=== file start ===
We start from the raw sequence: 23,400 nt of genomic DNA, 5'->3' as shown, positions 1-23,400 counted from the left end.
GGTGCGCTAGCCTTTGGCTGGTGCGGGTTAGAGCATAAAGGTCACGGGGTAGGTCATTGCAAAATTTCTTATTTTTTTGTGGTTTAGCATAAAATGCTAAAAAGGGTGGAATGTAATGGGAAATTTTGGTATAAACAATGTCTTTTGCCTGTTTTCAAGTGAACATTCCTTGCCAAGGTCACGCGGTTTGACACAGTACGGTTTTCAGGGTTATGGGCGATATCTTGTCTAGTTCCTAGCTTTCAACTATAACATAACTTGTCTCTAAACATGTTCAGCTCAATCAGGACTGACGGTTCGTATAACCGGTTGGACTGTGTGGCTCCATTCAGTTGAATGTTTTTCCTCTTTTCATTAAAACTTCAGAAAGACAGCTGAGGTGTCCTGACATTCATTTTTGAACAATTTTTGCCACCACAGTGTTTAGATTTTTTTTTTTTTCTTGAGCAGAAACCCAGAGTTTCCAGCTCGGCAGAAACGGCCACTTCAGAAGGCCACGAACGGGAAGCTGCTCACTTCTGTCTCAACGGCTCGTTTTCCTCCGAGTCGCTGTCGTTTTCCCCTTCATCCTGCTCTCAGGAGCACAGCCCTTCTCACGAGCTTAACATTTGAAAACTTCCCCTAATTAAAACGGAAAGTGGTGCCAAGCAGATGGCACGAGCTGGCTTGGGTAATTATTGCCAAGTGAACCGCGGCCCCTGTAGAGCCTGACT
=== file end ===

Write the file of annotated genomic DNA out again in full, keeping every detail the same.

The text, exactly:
We start from the raw sequence: 23,400 nt of genomic DNA, 5'->3' as shown, positions 1-23,400 counted from the left end.
GGTGCGCTAGCCTTTGGCTGGTGCGGGTTAGAGCATAAAGGTCACGGGGTAGGTCATTGCAAAATTTCTTATTTTTTTGTGGTTTAGCATAAAATGCTAAAAAGGGTGGAATGTAATGGGAAATTTTGGTATAAACAATGTCTTTTGCCTGTTTTCAAGTGAACATTCCTTGCCAAGGTCACGCGGTTTGACACAGTACGGTTTTCAGGGTTATGGGCGATATCTTGTCTAGTTCCTAGCTTTCAACTATAACATAACTTGTCTCTAAACATGTTCAGCTCAATCAGGACTGACGGTTCGTATAACCGGTTGGACTGTGTGGCTCCATTCAGTTGAATGTTTTTCCTCTTTTCATTAAAACTTCAGAAAGACAGCTGAGGTGTCCTGACATTCATTTTTGAACAATTTTTGCCACCACAGTGTTTAGATTTTTTTTTTTTTCTTGAGCAGAAACCCAGAGTTTCCAGCTCGGCAGAAACGGCCACTTCAGAAGGCCACGAACGGGAAGCTGCTCACTTCTGTCTCAACGGCTCGTTTTCCTCCGAGTCGCTGTCGTTTTCCCCTTCATCCTGCTCTCAGGAGCACAGCCCTTCTCACGAGCTTAACATTTGAAAACTTCCCCTAATTAAAACGGAAAGTGGTGCCAAGCAGATGGCACGAGCTGGCTTGGGTAATTATTGCCAAGTGAACCGCGGCCCCTGTAGAGCCTGACT